1919 Royal Triumph Roadster

1919 Royal Triumph Roadster

Frame number 705045

(Now sold)

 

 

 

 

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‘APPRECIATION:

Looking forward to the time when he can place an order for his new Triumph’

After the end of the first World War – 11th November, 1918 – cycle production resumed, with companies introducing their postwar models in 1919. As you can see from this Triumph Roadster, the design remained essentially the same as pre-war. Roller Levers were already an option (see the 1914 catalogue below). The main difference is mudguards: the pre-war Triumph mudguards had a central ridge unique to Triumph, whereas the mudguards on this post-war model have a rounded profile.

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To compare it with the 1914 Triumph Gents Roadster PLEASE CLICK HERE

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Compare the chaincase with the illustration of the 1914 Special Triumph, below.

 

‘A bicycle bearing a trade mark of such a firm as the Triumph will always fetch more second-hand than one which has only a local trade transfer on it’ – EVENING STANDARD

 

 

The frame number is stamped in two locations: on the headstock at the top of the Triumph logo, and also on the near side top of the bottom bracket.

The Triumph transfer on the seat tube has almost completely faded.

Here’s a Triumph logo for comparison.

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The gear trigger is a Model K. The rear hub gear is a Sturmey Archer Model A, which is essentially a Tricoaster without the back-pedal brake. This is likely to be a correct combination of trigger and hub for a model of this year:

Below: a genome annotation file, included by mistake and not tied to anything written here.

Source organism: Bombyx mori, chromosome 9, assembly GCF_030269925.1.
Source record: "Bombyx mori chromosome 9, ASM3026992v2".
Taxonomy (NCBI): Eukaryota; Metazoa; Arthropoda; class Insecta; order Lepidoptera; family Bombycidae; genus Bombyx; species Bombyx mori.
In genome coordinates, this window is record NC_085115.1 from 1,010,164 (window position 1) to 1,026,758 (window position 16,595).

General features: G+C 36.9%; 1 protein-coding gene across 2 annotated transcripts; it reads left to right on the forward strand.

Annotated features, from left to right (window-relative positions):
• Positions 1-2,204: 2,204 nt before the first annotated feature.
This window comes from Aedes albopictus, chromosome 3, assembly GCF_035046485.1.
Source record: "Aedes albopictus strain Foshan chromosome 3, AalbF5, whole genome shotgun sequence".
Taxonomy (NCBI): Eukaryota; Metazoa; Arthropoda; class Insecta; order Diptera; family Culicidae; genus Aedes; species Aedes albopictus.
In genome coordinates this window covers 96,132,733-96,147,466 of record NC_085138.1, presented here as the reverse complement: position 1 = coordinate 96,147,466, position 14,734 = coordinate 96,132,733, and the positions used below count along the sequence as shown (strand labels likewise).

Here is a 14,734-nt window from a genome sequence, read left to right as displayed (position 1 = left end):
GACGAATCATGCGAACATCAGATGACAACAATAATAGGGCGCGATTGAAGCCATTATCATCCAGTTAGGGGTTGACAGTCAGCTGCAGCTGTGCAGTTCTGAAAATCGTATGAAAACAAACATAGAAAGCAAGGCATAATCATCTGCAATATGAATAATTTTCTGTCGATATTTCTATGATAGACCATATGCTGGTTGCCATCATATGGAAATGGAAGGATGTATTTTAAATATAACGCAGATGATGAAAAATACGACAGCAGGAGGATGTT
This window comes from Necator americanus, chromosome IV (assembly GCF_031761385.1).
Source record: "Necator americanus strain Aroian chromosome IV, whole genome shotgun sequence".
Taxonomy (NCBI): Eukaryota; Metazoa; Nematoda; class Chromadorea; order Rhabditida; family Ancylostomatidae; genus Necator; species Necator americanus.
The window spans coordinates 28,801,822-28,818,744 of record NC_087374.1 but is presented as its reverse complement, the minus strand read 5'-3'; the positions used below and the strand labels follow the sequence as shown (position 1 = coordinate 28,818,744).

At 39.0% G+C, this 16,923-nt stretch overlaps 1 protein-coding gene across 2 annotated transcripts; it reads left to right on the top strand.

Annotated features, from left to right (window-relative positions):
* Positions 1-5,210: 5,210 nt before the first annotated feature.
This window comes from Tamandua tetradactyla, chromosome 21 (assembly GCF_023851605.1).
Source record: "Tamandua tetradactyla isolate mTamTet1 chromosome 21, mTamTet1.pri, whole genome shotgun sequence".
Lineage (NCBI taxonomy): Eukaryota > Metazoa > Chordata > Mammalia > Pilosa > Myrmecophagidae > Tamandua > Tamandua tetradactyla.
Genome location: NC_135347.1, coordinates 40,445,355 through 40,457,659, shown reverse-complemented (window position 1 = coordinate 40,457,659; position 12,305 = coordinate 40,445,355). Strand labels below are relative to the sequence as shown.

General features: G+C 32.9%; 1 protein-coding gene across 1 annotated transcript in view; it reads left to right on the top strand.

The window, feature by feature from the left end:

In The Sturmey-Archer Story, Tony Halland explains that although the ‘K’ hub had been introduced in 1918, the ‘A’ hub was still being advertised in 1921. ‘The launch date of the Type K is often given as 1918; it may have been designed then, but it seems unlikely that this hub reached the market in any numbers until 1922.’

Sturmey-Archer were having trouble coping with demand for the new ‘K’ hub due to a post-war shortage of materials. Outside firms were employed to help meet demand and, for a time, all Tricoasters were made in America. However, these hubs turned out to be unsatisfactory, and it was not until December 1919 that Raleigh gave approval for domestic production to resume.

 

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Published on July 7, 2010 at 1:54 pm  Leave a Comment  

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